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Bringing Games Development into the Boardroom

The shape of the electronic games market is changing

Some say that there's no place for games in the corporate boardroom. Of course, this is simply not true in this day and age. At one level there is the huge growth of the video games business, and at the other level there is the reality of game theory, which is the study of interactive strategic ‘decision making' that can be applied to any field.

When should CIOs be interested in games development?

The shape of the electronic games market is changing and there are two words that you need to remember to describe its new form and function: "social" and "mobile." While so-called console-based games are still very popular, the ability to connect to other players and enjoy the interactive elements of social computing (on a mobile device) inside a gaming environment is where the market is growing.

Japanese social gaming platform Gree is taking on Facebook and Zynga in this space with its own social gaming platform. Founded by Japan's answer to Mark Zuckerbueg, Yoshikazu Tanaka is the brain behind Gree and the firm is aiming to hit its target of one billion users within five years.

One billion you ask? The firm is teaming up with French software house Ubisoft to bring the hugely popular Assassin's Creed franchise to the platform later this year and Gree provides financial support for smaller third-party software developers too. Ubisoft has explained that although Assassin's Creed has sold 38 million copies to date in its console-based iteration, today as many 25 percent of her company's developers are now focused on online gaming.

What This Means for CIOs

What this means for CIOs, information managers, software development team leaders and (to be honest) pretty much all of us is that this use case model is shaping user behavior. Much like the ‘consumerization of IT' has seen people bring their own tablets and smartphones into the workplace because they like them, the social mobile model that Gree and others are driving will ‘flavor' users' technology conventions and preferences in the near future.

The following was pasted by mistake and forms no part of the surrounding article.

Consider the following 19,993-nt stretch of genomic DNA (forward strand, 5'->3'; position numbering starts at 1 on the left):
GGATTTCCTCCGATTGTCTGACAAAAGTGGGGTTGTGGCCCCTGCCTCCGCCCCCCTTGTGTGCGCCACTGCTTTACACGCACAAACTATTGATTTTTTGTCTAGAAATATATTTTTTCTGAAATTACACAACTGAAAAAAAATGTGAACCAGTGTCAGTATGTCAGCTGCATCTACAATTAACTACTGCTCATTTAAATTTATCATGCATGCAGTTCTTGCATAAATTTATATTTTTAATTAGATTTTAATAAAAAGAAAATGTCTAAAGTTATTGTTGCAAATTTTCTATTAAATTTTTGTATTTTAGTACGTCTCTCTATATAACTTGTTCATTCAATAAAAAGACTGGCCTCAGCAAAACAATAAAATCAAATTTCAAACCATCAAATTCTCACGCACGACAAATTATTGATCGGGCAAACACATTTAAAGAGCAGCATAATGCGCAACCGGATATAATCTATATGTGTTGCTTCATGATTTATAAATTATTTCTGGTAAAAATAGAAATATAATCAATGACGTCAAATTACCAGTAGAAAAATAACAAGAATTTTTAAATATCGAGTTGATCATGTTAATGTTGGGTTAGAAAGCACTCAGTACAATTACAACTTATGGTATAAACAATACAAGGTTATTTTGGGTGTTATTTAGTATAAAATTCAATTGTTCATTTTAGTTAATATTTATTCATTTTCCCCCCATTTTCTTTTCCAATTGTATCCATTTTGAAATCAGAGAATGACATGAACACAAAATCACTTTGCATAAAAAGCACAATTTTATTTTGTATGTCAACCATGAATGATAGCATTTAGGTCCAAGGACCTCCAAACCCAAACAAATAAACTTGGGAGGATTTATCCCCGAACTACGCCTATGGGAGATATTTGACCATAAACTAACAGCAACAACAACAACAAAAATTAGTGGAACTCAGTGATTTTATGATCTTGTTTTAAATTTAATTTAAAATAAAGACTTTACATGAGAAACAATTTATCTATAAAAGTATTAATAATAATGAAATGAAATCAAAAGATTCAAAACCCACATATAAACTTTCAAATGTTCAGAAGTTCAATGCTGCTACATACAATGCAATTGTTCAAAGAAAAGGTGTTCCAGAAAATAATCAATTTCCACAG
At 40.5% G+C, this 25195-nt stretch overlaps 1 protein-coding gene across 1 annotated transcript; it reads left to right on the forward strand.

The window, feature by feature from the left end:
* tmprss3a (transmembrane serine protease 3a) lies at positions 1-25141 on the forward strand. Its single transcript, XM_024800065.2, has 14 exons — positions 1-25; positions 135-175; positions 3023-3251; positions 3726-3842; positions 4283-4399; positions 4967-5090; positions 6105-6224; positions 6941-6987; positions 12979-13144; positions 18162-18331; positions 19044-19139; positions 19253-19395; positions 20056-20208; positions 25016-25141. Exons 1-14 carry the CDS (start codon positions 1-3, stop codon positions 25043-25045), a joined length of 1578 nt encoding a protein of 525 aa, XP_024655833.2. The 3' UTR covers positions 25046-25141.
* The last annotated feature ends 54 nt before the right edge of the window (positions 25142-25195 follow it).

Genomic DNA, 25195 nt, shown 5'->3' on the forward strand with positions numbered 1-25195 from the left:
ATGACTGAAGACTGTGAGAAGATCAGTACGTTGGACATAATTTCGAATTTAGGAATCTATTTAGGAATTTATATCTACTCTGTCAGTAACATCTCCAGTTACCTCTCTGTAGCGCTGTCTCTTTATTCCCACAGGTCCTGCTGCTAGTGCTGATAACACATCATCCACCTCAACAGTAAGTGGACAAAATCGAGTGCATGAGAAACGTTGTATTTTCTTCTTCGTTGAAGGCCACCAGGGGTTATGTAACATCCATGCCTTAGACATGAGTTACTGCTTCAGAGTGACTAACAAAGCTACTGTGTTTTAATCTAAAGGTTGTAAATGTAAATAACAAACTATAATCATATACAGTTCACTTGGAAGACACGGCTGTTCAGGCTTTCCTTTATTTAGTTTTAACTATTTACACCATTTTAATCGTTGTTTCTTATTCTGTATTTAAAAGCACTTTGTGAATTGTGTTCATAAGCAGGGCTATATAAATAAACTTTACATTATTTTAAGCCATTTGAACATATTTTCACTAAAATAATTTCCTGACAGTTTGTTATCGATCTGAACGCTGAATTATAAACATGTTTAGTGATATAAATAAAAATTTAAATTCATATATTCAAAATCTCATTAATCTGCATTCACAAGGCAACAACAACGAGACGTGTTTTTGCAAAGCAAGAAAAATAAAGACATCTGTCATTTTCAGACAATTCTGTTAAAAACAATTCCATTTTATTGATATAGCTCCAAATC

Here's the economic model. Users play social mobile games (plus+) users like high-end smartphones (multiplied by*) users' colleagues and friends share social network connections from LinkedIn to Facebook to Twitter (-minus) policy controls restricting games use in the workplace if they exist = new data streams and communication channels to impact the working environment.

That's just a rough guess based on a bit of informed conjecture, but remember when you thought digital watches and carphones would never take off? Anyway, the gaming message goes deeper still and retains relevance for boardroom discussions. Games researcher and designer Jane McGonigal has spoken in detail about how gaming can make a better world at the following TED video lecture presentation -- http://youtu.be/dE1DuBesGYM

McGonigal says the many thousands of hours we spend playing games have made us good at four key skills:

  1. Urgent optimism and self-motivation - the ability to think that something is always worth trying.
  2. Social fabric weavers - gamers build up bonds between each other and this creates trust, even between players who have beaten each other.
  3. Productivity gurus - gamers are happier working hard at a game than they are at just sitting around.
  4. Meaningful challenges - gamers love ‘tasks' and are willing to invest energy into meeting goals.

Don't all four of those factors sounds equally applicable to corporate work environments? Wouldn't you like to think that software programmers, operations team staff and unit testers are optimistically productive individuals who like a challenge and enjoy social team bonding? Wouldn't it be great to be able to apply those personal attributes outside of the IT function too and see accountants, sales staff and the office cleaners act like that as well?

In summary, I am not advocating the installation of Space Invaders machines in every corporate boardroom (that's not true, I actually am, but you know what I mean) - we can take some of the above games-related information as a pointer to how users behave, what games can give us and how we can be enjoying the next version of Assassin's Creed.

Games are big business, games drive business goals and business itself is a game. Press start to begin.

•   •   •

This post was first published on the Enterprise CIO Forum

More Stories By Adrian Bridgwater

Adrian Bridgwater is a freelance journalist and corporate content creation specialist focusing on cross platform software application development as well as all related aspects software engineering, project management and technology as a whole.

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